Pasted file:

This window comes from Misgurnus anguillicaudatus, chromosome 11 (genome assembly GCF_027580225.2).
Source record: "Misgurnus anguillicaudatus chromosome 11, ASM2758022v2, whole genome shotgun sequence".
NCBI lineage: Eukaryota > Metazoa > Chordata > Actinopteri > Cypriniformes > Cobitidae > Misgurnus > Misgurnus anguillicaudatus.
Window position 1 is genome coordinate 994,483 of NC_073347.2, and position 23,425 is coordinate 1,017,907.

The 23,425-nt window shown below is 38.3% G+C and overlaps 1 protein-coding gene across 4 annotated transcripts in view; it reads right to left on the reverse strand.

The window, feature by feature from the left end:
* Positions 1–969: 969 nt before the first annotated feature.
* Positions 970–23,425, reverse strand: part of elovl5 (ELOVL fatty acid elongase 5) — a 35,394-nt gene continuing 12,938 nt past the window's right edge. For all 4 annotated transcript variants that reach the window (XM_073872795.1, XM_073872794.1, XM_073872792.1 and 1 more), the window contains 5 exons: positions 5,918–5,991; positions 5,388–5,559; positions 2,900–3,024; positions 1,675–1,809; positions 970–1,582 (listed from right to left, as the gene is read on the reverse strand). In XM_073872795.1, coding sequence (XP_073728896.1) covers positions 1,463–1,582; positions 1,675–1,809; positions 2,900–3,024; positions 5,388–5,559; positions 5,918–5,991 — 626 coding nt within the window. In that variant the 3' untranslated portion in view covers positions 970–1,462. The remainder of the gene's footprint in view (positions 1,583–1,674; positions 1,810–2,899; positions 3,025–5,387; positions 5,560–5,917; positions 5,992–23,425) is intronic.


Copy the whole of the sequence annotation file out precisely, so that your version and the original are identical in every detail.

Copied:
This window comes from Misgurnus anguillicaudatus, chromosome 11 (genome assembly GCF_027580225.2).
Source record: "Misgurnus anguillicaudatus chromosome 11, ASM2758022v2, whole genome shotgun sequence".
NCBI lineage: Eukaryota > Metazoa > Chordata > Actinopteri > Cypriniformes > Cobitidae > Misgurnus > Misgurnus anguillicaudatus.
Window position 1 is genome coordinate 994,483 of NC_073347.2, and position 23,425 is coordinate 1,017,907.

The 23,425-nt window shown below is 38.3% G+C and overlaps 1 protein-coding gene across 4 annotated transcripts in view; it reads right to left on the reverse strand.

The window, feature by feature from the left end:
* Positions 1–969: 969 nt before the first annotated feature.
* Positions 970–23,425, reverse strand: part of elovl5 (ELOVL fatty acid elongase 5) — a 35,394-nt gene continuing 12,938 nt past the window's right edge. For all 4 annotated transcript variants that reach the window (XM_073872795.1, XM_073872794.1, XM_073872792.1 and 1 more), the window contains 5 exons: positions 5,918–5,991; positions 5,388–5,559; positions 2,900–3,024; positions 1,675–1,809; positions 970–1,582 (listed from right to left, as the gene is read on the reverse strand). In XM_073872795.1, coding sequence (XP_073728896.1) covers positions 1,463–1,582; positions 1,675–1,809; positions 2,900–3,024; positions 5,388–5,559; positions 5,918–5,991 — 626 coding nt within the window. In that variant the 3' untranslated portion in view covers positions 970–1,462. The remainder of the gene's footprint in view (positions 1,583–1,674; positions 1,810–2,899; positions 3,025–5,387; positions 5,560–5,917; positions 5,992–23,425) is intronic.